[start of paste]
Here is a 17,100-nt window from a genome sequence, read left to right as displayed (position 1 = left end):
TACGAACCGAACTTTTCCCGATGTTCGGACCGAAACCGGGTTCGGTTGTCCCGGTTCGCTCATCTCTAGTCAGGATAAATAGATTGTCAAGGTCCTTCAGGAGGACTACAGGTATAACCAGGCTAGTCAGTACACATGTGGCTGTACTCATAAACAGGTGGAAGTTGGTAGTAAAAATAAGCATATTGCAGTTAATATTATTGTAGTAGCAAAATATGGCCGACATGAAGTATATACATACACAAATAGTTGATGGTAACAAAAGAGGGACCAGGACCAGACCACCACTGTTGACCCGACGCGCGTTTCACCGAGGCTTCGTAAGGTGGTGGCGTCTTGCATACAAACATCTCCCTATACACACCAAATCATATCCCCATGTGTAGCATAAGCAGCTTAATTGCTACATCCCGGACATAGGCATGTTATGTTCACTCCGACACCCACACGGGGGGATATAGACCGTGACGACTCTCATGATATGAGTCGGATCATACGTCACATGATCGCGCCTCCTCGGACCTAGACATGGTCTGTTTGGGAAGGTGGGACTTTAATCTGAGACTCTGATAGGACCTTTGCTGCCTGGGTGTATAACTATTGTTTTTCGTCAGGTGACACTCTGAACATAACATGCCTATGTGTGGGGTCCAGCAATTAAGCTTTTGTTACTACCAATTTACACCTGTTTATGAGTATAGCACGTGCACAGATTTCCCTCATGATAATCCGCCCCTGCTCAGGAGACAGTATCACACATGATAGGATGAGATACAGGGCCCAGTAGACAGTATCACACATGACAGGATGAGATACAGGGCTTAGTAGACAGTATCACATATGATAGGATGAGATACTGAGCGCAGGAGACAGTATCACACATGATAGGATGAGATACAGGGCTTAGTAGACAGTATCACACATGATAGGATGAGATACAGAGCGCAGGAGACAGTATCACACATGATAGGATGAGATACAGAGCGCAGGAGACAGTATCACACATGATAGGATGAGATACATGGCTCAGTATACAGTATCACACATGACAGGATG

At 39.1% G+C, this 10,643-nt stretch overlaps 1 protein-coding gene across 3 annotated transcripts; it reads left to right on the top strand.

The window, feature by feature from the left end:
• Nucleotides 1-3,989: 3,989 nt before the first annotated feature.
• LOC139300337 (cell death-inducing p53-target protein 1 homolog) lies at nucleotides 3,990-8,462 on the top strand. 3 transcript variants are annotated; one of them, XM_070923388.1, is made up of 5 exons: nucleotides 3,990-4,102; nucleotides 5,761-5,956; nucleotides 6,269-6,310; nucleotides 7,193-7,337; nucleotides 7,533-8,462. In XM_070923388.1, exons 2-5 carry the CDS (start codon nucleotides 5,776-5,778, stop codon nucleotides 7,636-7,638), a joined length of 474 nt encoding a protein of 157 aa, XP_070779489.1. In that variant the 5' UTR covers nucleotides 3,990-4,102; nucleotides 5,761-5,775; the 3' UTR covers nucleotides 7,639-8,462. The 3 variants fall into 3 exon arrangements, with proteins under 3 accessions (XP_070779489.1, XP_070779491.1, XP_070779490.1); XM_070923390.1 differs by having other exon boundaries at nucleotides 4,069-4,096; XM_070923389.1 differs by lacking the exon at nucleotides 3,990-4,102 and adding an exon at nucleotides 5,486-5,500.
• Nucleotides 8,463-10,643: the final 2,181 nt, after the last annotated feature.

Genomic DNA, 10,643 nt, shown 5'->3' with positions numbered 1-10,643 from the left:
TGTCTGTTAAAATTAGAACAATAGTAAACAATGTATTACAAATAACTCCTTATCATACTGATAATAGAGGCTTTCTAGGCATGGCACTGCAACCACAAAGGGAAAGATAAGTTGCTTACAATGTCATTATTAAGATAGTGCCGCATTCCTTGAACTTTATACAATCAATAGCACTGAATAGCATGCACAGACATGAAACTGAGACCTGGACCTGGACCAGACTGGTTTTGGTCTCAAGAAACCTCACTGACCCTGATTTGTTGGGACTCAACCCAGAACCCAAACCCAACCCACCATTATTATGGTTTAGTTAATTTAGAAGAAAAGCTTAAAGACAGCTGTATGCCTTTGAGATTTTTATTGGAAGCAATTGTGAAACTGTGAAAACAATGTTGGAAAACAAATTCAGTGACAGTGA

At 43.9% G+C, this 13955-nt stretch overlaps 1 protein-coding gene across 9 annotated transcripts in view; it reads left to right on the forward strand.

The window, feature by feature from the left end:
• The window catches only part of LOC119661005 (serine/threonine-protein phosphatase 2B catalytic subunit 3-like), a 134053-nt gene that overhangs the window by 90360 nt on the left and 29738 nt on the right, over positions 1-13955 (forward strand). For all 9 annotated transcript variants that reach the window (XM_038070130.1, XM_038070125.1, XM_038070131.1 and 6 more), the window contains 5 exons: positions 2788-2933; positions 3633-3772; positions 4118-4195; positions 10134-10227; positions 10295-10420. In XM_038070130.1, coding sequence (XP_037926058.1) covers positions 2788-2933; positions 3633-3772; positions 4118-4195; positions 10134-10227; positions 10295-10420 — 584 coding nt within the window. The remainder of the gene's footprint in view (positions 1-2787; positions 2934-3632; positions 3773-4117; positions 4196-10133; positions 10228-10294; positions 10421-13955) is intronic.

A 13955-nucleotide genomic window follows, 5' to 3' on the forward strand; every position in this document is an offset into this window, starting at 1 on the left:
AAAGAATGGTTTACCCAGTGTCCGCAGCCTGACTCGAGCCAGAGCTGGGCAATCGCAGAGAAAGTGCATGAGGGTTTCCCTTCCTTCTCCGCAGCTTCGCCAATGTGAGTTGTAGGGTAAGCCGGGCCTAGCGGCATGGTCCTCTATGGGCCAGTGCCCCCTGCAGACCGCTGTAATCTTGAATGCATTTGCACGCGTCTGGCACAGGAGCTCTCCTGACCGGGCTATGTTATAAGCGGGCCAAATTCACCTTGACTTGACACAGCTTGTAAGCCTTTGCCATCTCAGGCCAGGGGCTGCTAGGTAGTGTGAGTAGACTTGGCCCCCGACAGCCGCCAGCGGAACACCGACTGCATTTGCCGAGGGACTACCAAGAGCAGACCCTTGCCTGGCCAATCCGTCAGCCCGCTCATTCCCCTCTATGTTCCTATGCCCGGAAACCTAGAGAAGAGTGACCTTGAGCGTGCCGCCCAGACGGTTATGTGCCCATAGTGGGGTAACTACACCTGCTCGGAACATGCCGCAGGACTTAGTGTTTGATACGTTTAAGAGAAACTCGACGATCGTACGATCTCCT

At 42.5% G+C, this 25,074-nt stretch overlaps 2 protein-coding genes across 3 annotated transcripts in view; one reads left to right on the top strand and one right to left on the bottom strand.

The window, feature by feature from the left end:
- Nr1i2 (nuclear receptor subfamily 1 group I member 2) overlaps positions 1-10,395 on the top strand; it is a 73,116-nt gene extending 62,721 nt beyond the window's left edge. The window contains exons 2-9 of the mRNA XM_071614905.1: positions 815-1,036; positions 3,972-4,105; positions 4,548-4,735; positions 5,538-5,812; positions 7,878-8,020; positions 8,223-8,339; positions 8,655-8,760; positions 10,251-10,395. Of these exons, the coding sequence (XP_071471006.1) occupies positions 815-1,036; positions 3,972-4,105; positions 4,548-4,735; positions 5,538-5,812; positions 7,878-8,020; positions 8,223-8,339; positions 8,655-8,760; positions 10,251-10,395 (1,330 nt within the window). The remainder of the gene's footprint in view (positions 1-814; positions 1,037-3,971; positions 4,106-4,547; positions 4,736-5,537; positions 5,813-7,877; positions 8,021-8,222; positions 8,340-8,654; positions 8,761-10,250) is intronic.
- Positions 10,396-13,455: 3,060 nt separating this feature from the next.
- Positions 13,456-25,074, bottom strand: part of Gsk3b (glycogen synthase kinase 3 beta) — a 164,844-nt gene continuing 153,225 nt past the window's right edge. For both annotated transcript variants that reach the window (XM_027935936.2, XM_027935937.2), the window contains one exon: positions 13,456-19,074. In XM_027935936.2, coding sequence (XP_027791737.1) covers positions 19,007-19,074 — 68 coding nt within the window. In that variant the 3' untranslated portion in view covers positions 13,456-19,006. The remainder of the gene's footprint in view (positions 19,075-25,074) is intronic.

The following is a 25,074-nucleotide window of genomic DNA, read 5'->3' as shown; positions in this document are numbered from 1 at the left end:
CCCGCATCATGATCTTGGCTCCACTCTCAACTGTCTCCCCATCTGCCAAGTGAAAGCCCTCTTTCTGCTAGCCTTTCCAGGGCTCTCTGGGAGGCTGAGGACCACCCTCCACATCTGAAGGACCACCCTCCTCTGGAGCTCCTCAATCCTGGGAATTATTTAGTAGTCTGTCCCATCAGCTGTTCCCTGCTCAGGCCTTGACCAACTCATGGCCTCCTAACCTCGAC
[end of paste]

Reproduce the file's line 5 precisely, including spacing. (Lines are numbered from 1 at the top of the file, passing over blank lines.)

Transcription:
• Nucleotides 1-3,989: 3,989 nt before the first annotated feature.